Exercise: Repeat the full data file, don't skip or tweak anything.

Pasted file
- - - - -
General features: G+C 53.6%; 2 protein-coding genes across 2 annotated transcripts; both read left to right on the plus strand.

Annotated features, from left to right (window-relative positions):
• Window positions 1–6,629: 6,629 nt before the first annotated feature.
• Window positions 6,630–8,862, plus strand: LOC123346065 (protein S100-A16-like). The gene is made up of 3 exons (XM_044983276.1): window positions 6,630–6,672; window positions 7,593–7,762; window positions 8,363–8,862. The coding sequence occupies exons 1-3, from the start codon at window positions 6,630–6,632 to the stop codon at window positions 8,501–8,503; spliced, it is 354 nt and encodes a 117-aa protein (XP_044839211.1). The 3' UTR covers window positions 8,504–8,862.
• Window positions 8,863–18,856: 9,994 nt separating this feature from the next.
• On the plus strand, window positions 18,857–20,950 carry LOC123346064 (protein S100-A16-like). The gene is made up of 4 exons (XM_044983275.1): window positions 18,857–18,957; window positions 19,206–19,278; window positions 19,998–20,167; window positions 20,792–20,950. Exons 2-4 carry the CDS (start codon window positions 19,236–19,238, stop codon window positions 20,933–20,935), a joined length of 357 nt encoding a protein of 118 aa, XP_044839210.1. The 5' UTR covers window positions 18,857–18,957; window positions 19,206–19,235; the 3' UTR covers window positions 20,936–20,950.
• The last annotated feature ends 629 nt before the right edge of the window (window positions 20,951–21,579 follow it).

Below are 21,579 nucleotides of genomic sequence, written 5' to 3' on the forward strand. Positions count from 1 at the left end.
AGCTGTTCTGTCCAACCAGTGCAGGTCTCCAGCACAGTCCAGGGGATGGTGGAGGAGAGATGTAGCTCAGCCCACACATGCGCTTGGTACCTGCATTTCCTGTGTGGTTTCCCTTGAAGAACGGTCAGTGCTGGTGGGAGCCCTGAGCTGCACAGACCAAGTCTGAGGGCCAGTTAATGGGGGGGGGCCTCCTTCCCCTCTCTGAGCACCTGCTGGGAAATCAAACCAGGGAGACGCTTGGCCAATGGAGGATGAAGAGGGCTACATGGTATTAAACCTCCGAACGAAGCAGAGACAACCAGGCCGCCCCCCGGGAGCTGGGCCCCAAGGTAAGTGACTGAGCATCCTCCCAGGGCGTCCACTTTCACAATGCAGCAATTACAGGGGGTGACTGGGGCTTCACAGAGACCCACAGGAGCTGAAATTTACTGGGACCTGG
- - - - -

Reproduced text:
General features: G+C 53.6%; 2 protein-coding genes across 2 annotated transcripts; both read left to right on the plus strand.

Annotated features, from left to right (window-relative positions):
• Window positions 1–6,629: 6,629 nt before the first annotated feature.
• Window positions 6,630–8,862, plus strand: LOC123346065 (protein S100-A16-like). The gene is made up of 3 exons (XM_044983276.1): window positions 6,630–6,672; window positions 7,593–7,762; window positions 8,363–8,862. The coding sequence occupies exons 1-3, from the start codon at window positions 6,630–6,632 to the stop codon at window positions 8,501–8,503; spliced, it is 354 nt and encodes a 117-aa protein (XP_044839211.1). The 3' UTR covers window positions 8,504–8,862.
• Window positions 8,863–18,856: 9,994 nt separating this feature from the next.
• On the plus strand, window positions 18,857–20,950 carry LOC123346064 (protein S100-A16-like). The gene is made up of 4 exons (XM_044983275.1): window positions 18,857–18,957; window positions 19,206–19,278; window positions 19,998–20,167; window positions 20,792–20,950. Exons 2-4 carry the CDS (start codon window positions 19,236–19,238, stop codon window positions 20,933–20,935), a joined length of 357 nt encoding a protein of 118 aa, XP_044839210.1. The 5' UTR covers window positions 18,857–18,957; window positions 19,206–19,235; the 3' UTR covers window positions 20,936–20,950.
• The last annotated feature ends 629 nt before the right edge of the window (window positions 20,951–21,579 follow it).

Below are 21,579 nucleotides of genomic sequence, written 5' to 3' on the forward strand. Positions count from 1 at the left end.
AGCTGTTCTGTCCAACCAGTGCAGGTCTCCAGCACAGTCCAGGGGATGGTGGAGGAGAGATGTAGCTCAGCCCACACATGCGCTTGGTACCTGCATTTCCTGTGTGGTTTCCCTTGAAGAACGGTCAGTGCTGGTGGGAGCCCTGAGCTGCACAGACCAAGTCTGAGGGCCAGTTAATGGGGGGGGGCCTCCTTCCCCTCTCTGAGCACCTGCTGGGAAATCAAACCAGGGAGACGCTTGGCCAATGGAGGATGAAGAGGGCTACATGGTATTAAACCTCCGAACGAAGCAGAGACAACCAGGCCGCCCCCCGGGAGCTGGGCCCCAAGGTAAGTGACTGAGCATCCTCCCAGGGCGTCCACTTTCACAATGCAGCAATTACAGGGGGTGACTGGGGCTTCACAGAGACCCACAGGAGCTGAAATTTACTGGGACCTGG